We’ve been visiting our granddaughters again for a month or so now. It’s good to be around them, but my wife and I are alarmed at how their behavior has deteriorated. Maybe they weren’t all that well-behaved before everybody went into quarantine, but it seems to be worse now. They’ve become sullen and surly, too. They never say “thank you” or “please,” certainly not to each other. Maybe we’re old-fashioned or too Southern, or maybe it’s just because they’re teens. Their mother and father simply roll their eyes when we say anything. Should we just keep quiet? — Anonymous, Gallatin
It’s not a Southern thing, and we don’t have to get old before we learn how to behave ourselves. Unfortunately, it may well be a teen thing. You could be overly sensitive to the situation. Since their parents have been cooped up with the girls for a year now, they may have ceased to notice their sullenness or have simply learned to ignore their surliness. But their rolling eyes suggest that they could use a little training. Sit down with everybody — or at least with the parents, now that the girls can get out of the house — and talk it out. Being teenagers is sometimes an excuse, but being their parents isn’t.
This is not a sexist question. I’ve worked from home for the last year. Everybody had that option, and I did my work just the same as before, maybe even better. I was in contact with my clients and showed up for every Zoom meeting. Now, I’m back full-time. About six months ago, however, a new boss was hired. It’s pretty clear to me that a couple of women in the office showed up as soon as she was in place, and it’s clear to me that they’ve already built a bond with her. I can’t seem to do the same thing. Job evaluations are coming up, and I’m concerned. I know it’s the reverse of what women have always had to go through, but what can I do? — Anonymous, East Nashville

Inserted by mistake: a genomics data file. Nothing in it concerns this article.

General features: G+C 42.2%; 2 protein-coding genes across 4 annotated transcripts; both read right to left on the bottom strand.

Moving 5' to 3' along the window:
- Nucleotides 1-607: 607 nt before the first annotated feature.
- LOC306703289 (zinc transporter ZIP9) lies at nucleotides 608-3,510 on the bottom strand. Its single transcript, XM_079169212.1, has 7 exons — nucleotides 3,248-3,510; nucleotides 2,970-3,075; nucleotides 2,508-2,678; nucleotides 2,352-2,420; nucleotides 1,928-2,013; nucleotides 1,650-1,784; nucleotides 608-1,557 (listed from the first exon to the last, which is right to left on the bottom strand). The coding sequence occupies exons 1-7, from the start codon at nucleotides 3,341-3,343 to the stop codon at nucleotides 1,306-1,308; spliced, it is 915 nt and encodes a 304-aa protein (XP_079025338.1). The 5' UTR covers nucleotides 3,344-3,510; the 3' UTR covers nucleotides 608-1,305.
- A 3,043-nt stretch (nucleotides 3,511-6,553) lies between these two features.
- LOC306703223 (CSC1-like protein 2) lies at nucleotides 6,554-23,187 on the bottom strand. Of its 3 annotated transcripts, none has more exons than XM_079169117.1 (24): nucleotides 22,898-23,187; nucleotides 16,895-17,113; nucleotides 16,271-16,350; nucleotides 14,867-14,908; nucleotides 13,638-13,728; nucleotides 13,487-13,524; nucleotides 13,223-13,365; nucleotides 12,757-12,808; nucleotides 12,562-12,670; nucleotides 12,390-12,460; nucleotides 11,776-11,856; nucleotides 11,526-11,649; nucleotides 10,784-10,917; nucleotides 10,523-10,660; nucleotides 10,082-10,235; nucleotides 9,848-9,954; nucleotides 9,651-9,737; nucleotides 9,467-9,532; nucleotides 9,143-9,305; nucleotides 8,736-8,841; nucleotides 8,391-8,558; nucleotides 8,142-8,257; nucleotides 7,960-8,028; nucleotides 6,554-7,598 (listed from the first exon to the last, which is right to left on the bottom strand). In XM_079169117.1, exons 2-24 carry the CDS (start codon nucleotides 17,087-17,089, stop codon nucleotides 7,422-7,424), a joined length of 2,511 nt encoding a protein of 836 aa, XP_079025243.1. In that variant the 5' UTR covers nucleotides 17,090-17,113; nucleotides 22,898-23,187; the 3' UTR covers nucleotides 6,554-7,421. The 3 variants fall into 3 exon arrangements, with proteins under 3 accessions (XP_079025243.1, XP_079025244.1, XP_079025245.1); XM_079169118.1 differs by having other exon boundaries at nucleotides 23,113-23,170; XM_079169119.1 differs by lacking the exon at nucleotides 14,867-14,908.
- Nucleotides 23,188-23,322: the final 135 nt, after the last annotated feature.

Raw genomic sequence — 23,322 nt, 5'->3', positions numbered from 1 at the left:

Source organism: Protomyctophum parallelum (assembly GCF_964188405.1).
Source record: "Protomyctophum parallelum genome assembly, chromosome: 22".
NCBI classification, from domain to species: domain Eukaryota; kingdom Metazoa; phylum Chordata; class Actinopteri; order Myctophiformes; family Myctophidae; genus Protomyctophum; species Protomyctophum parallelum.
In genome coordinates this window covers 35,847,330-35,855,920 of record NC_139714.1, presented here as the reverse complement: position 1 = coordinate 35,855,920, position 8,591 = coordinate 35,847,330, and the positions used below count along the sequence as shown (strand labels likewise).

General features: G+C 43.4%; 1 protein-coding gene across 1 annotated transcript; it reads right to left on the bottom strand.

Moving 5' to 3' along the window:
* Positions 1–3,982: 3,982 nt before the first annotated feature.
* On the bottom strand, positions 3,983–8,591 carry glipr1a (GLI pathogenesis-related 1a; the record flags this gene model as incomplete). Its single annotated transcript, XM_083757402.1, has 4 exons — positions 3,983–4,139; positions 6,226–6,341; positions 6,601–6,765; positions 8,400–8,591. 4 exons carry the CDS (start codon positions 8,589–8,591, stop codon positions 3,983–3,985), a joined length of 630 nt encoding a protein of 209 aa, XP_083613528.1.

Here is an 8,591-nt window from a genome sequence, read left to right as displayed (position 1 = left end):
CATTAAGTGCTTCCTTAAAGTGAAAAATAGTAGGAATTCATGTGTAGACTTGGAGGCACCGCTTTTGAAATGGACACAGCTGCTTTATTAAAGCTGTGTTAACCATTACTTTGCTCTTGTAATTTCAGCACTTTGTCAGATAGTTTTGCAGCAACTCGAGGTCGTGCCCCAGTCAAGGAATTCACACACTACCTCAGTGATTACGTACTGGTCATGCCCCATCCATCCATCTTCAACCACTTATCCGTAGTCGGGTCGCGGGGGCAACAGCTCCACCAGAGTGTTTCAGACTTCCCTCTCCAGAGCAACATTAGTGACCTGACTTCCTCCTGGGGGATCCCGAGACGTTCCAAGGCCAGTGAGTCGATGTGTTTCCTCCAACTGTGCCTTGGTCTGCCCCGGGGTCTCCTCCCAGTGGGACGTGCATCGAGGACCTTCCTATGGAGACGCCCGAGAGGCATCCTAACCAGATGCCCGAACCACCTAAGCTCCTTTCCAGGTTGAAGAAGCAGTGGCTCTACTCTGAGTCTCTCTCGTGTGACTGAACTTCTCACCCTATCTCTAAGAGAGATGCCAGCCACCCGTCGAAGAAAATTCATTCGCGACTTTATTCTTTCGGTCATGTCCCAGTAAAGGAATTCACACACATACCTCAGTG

Thank you for clearing up the sexist thing right away. The advice I’m giving you is the same advice I’d give anybody, man or woman: Get the air clear here at the start. The women have a head start on you. They may have seized the opportunity, but I bet they’re happy to have a woman in the corner office, even at a social distance. There’s no reason to let the situation get more worrisome. If the women are doing good work, there’s no reason for resentment or jealousy to foul the air. You’ve been stuck inside for a while; sometimes, it’s hard for us to see ourselves from the outside. Build your own relationship with the new boss. Tell her how you feel. She’ll probably understand — or at least, she should. If you still feel uncomfortable in the office, you can find another job in another place. Women haven’t always had an easy time doing that. But times are changing. Aren’t they?